Appendix F: Roland GS & Yamaha XG NRPN
Disposal of Waste Equipment by Users in the European Union
DECLARATION OF CONFORMITY
We Avid,
5975 Martin Rd.
Irwindale, CA 91706 USA
tel: 626-633-9050
declare under our sole responsibility that the product
Axiom models 61, 49, 25
comply with Part 15 of FCC Rules.
Operation is subject to the following two conditions: (1) this device may not
cause harmful interference, and (2) this device must accept any interference
received, including interference that may cause undesired operation.
This symbol on the product or its packaging indicates that this product must not
be disposed of with other waste. Instead, it is your responsibility to dispose of
your waste equipment by handing it over to a designated collection point for the
recycling of waste electrical and electronic equipment. The separate collection
and recycling of your waste equipment at the time of disposal will help conserve
natural resources and ensure that it is recycled in a manner that protects human
health and the environment. For more information about where you can drop off
your waste equipment for recycling, please contact your local city recycling office
or the dealer from whom you purchased the product.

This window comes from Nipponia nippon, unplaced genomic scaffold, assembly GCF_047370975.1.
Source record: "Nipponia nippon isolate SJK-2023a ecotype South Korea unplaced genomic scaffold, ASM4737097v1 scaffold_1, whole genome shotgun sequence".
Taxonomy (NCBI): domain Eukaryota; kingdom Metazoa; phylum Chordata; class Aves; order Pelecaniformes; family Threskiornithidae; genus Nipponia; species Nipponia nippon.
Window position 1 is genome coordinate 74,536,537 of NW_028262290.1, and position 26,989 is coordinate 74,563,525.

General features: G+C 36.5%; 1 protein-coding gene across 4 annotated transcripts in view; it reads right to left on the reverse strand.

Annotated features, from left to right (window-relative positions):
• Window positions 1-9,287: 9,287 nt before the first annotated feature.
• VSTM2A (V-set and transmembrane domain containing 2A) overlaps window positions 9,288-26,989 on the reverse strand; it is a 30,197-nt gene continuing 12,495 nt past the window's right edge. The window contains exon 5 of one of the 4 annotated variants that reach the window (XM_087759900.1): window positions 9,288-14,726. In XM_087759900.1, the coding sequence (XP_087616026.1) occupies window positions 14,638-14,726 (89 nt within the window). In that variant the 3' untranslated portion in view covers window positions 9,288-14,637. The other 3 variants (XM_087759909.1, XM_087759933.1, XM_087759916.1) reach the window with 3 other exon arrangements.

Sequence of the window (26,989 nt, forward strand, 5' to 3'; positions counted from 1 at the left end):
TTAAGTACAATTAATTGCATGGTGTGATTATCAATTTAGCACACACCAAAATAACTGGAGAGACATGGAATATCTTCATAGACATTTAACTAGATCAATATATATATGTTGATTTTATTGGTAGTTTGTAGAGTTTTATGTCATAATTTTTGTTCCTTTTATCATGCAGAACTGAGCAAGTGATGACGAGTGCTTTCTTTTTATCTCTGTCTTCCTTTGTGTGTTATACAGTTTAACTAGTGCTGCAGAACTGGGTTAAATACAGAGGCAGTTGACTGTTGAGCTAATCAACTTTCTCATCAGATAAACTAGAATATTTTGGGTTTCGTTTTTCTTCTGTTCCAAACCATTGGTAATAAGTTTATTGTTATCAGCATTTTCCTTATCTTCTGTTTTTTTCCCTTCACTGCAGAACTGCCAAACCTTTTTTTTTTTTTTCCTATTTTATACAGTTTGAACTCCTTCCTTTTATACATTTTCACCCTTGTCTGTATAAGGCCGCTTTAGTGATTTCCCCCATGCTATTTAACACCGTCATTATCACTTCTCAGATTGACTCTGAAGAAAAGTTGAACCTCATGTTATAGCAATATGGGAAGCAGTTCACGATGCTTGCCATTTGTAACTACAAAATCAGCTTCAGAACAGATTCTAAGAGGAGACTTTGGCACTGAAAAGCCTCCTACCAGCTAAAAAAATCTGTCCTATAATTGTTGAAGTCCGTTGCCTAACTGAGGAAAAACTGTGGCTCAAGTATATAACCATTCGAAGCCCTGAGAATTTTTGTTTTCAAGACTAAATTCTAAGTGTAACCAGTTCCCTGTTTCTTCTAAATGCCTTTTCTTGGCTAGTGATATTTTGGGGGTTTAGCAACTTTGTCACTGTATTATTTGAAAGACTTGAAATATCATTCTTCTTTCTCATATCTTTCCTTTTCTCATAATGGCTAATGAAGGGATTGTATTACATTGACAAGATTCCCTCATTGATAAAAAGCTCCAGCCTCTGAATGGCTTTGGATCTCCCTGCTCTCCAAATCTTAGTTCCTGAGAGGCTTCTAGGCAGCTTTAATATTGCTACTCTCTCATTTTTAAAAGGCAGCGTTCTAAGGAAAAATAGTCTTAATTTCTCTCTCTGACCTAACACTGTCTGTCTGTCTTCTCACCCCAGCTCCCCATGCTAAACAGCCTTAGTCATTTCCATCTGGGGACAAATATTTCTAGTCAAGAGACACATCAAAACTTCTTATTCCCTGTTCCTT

Warning
This product contains chemicals, including lead, known to the State of
California to cause cancer and birth defects or other reproductive harm.
Wash hands after handling.
Communication Statement
NOTE: This equipment has been tested and found to comply with the limits for
a Class B digital device, pursuant to Part 15 of the FCC Rules. These limits are
designed to provide reasonable protection against harmful interference in a
residential installation. This equipment generates, uses, and can radiate radio
frequency energy and, if not installed and used in accordance with the
instructions, may cause harmful interference to radio communications.
Operation of this equipment in a residential area is likely to cause harmful
interference in which case the user will be required to correct the interference at
his own expense.
Canadian Compliance Statement
This Class A digital apparatus complies with Canadian ICES-003.
Communications and Safety Regulation Information
Compliance Statement
The models Axiiom 61, 49, 25 comply with the following standards regulating
interference and EMC:
• FCC part 15, Class A
• EN 55024 (1998)
• EN 55022 (1994)/ CISPR 22 (1993), Class B
Cet appareil numérique de la classe A est conforme à la norme NMB-003 du
Canada.
Australian Compliance
Radio and Television Interference
This equipment has been tested and found to comply with the limits for a Class
B digital device, pursuant to Part 15 of the FCC Rules.
Avid
European Compliance
Precautions On Use
Please read the following precautions on use before operating the system.
Use the correct power cable for your local power supply.
For 240 V AC
For 220 V AC to
240 V AC
Handle With Care
Never use the system during abnormal conditions. Do not operate if smoke is
emitted, sound is frequently distorted, or if there are any conditions of
malfunction.
Do not place any liquids on or near the system.
Ensure that nothing rests on the system’s cables, that they do not come in to
contact with water or excessive heat. Damage to a cable can cause fire or